Our mixed emotions in leaving Sukadana were eclipsed by the excitement of taking one last hike through the forest and sharing smiles and laughter with our friends.
|Disappearing into the forest and leaving the hot farming valley behind|
We weren’t sure that we’d ever get deep enough into Gulung Palung National Park to see its true beauty. The brief hike several weeks ago only demonstrated the ease with which loggers operate within the park and our attempts at organizing a trip with the park office had thus far met only resistance. It took Cam Webb, the ASRI director’s husband and rainforest ecologist intervening on our behalf to pull the last bit of logistics together.
|Jacquelyn and Roberto, contemplating a swim.|
I’ve never been in a forest so lush and so diverse. As we hiked into the woods, away from a cleared agricultural valley, the temperature felt like it dropped 10 degrees. The underbrush thinned as we traveled deeper and the canopy blocked more and more light. We followed a cascading stream up through a gorge covered in vines and ferns and mosses, stopped for lunch at the top of a narrow sluice, and climbed hard just hard enough to deserve an hour’s rest at a park shelter near the top of the trail. From a lookout at the top, we could see across the agricultural valley between us and the Gunung Palung mountain, and marvel at the expanse of forest that needs so badly to be protected.
|A little tree frog, enjoying a flash of sunshine|
|Another tree frog, this one sitting on the wrong color of leaf.|
|Orangutan, I promise.|
Cam must have pointed out a half dozen edible or medicinal plants in the first 500 meters, without even walking off of the trail. He commented that a number of flowers small plants we admired must be uncataloged new species, as their seed dispersal mechanisms have such limited range. We constantly felt that we were being watched, but only a handful of frogs, a flying lizard, and one rare wild orangutan revealed themselves to us. As pristine of a forest as it was, we could tell that other humans had come before, but with minimal impact. One of the tallest trees we encountered held bunches of honey bee nests in its uppermost boughs, and along its trunk paralleled a series of bamboo poles reaching all the way to the top.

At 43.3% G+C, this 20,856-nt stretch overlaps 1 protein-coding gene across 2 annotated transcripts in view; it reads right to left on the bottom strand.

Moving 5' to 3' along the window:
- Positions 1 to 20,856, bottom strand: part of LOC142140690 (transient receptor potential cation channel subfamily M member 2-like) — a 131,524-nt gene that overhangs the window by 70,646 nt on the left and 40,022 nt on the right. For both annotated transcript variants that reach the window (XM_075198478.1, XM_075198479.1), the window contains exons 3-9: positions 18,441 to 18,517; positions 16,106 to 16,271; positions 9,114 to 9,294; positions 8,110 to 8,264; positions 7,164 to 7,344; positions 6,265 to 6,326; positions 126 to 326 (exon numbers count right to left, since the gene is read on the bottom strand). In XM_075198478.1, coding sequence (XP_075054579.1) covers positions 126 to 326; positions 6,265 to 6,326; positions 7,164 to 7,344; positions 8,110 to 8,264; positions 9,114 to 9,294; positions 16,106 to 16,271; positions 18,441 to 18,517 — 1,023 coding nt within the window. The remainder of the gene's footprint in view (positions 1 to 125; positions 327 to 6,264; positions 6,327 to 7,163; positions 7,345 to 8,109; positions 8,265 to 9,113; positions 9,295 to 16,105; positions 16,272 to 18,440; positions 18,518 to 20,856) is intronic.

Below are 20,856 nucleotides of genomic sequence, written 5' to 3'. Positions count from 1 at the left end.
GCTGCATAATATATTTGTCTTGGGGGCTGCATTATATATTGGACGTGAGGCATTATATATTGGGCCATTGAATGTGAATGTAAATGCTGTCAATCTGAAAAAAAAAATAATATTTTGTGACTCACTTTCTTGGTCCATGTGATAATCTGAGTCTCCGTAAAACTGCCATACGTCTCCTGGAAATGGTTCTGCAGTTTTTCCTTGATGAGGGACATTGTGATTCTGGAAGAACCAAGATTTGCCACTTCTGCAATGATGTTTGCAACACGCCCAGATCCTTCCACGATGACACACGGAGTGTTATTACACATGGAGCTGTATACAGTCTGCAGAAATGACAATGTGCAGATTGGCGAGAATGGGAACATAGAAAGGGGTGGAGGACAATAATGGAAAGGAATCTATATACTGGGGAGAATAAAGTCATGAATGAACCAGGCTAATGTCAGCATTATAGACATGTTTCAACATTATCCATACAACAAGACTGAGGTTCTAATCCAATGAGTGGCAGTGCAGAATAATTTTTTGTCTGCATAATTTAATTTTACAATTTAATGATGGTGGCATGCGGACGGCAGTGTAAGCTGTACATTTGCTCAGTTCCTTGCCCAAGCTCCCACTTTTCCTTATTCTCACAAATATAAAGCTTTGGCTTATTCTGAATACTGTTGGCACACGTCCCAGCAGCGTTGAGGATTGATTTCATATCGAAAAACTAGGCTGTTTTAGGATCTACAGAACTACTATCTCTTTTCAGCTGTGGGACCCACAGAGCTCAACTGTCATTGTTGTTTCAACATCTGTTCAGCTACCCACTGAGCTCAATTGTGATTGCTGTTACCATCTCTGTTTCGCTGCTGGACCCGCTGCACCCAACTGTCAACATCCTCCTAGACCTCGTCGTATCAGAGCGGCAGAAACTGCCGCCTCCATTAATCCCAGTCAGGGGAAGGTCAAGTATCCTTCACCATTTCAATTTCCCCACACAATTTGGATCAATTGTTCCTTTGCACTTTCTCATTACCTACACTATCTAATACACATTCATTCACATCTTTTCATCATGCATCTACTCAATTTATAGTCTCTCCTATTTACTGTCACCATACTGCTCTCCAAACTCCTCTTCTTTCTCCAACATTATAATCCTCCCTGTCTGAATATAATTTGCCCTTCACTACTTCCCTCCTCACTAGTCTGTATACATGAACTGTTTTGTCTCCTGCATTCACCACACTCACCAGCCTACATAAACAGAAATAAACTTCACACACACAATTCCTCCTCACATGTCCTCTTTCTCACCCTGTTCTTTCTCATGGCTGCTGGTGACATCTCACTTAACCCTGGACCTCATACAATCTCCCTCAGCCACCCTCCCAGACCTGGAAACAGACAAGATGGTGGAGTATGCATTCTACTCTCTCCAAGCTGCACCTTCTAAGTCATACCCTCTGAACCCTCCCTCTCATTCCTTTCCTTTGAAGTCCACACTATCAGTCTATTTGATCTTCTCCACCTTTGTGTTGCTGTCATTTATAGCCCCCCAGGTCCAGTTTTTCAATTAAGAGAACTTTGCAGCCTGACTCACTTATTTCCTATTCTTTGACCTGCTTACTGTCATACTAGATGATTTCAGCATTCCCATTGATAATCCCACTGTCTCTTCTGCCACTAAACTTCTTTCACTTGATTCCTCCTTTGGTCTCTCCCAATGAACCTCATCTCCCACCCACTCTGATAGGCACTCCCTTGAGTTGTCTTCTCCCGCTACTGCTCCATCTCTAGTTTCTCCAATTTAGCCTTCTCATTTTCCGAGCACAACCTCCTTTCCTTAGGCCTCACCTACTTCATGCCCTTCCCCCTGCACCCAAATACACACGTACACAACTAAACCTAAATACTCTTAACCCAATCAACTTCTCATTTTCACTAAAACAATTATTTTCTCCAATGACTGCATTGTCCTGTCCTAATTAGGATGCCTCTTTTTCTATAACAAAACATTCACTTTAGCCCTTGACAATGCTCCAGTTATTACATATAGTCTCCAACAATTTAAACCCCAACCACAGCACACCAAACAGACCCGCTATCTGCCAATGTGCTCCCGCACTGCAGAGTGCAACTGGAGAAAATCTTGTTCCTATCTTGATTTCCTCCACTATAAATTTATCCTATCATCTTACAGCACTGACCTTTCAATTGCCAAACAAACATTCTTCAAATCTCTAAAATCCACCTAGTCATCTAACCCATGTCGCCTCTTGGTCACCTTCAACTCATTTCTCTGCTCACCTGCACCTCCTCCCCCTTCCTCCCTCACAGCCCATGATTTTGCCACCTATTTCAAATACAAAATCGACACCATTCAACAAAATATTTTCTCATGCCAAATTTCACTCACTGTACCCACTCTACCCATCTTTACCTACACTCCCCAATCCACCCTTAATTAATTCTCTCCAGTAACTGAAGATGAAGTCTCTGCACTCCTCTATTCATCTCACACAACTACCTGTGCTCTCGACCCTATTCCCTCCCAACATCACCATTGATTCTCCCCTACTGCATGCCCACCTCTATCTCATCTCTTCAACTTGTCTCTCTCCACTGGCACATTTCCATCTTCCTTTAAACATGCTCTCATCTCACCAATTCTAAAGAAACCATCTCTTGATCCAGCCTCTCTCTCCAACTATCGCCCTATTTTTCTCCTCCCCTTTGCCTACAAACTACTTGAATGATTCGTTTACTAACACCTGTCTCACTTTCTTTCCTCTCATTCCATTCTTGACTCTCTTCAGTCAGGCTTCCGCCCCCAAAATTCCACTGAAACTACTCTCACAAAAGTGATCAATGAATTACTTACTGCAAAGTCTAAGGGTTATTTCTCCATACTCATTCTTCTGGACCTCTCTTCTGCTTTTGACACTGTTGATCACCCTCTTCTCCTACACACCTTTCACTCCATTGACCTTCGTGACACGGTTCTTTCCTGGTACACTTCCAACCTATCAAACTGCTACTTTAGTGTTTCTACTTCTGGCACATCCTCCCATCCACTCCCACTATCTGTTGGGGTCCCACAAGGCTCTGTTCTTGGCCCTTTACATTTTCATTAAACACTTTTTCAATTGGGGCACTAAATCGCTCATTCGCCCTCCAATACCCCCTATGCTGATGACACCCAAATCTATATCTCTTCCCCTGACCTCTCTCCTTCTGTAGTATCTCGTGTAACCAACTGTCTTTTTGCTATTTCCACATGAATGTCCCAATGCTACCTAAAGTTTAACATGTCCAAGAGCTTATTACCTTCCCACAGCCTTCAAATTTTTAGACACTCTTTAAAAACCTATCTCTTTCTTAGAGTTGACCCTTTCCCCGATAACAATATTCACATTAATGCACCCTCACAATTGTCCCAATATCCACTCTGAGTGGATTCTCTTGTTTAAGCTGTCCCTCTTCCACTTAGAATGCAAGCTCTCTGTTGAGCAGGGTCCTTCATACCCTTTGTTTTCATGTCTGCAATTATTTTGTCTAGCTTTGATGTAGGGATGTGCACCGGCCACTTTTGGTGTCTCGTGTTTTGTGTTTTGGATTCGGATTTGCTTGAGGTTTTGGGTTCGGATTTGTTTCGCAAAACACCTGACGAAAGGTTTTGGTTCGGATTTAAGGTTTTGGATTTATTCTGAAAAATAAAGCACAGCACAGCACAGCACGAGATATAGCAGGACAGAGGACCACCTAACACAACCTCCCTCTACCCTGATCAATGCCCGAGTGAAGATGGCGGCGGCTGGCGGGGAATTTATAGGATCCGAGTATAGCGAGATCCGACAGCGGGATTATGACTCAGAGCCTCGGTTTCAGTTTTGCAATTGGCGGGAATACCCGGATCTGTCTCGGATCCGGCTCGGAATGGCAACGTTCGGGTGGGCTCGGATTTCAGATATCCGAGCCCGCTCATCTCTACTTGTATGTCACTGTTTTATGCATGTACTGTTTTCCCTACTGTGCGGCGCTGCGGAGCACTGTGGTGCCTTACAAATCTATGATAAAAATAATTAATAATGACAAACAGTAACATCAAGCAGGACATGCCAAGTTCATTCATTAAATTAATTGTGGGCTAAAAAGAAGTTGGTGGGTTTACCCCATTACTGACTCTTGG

|Jimmy & dr. Robin, having fun with rain forest seeds.|
The greatest joy of this adventure was experiencing it with friends from ASRI, knowing that it’s this forest and all of its biological abundance that we work so hard to protect. Most of the ASRI staff gets into the forest at least once during their tenure with the organization. With his year of service nearly completed, this was dr. Robin’s last chance to venture into the park. We hiked together for most of the trip, and were both equally overwhelmed and amazed at the magnificence of this place. We agreed that as we move on – Robin back to start his own practice near Jakarta, and me on a long journey back to the United States – the forest of Gunung Palung will stay in our heads and hearts for a very long time.
|Looking out across the valley to Gunung Palung Mountain|
|A last meal with some very good friends.|
As for Jacquelyn and I, we’ll cherish not only the forest, but also the friendships that we’ve developed in the four months we’ve lived in Sukadana. We came to study the rain forest and tropical medicine and to help promote human and environmental health, but we leave most impressed by the special people that make such work their life’s devotion. On our last night our friends threw a party for us and we stayed late, eating and laughing and singing, postponing as long as we could the inevitable goodbyes. As sad as it was to board the speedboat and watch Sukadana disappear behind us, the joy and gratitude we feel towards our friends there will keep us close for a long time to come.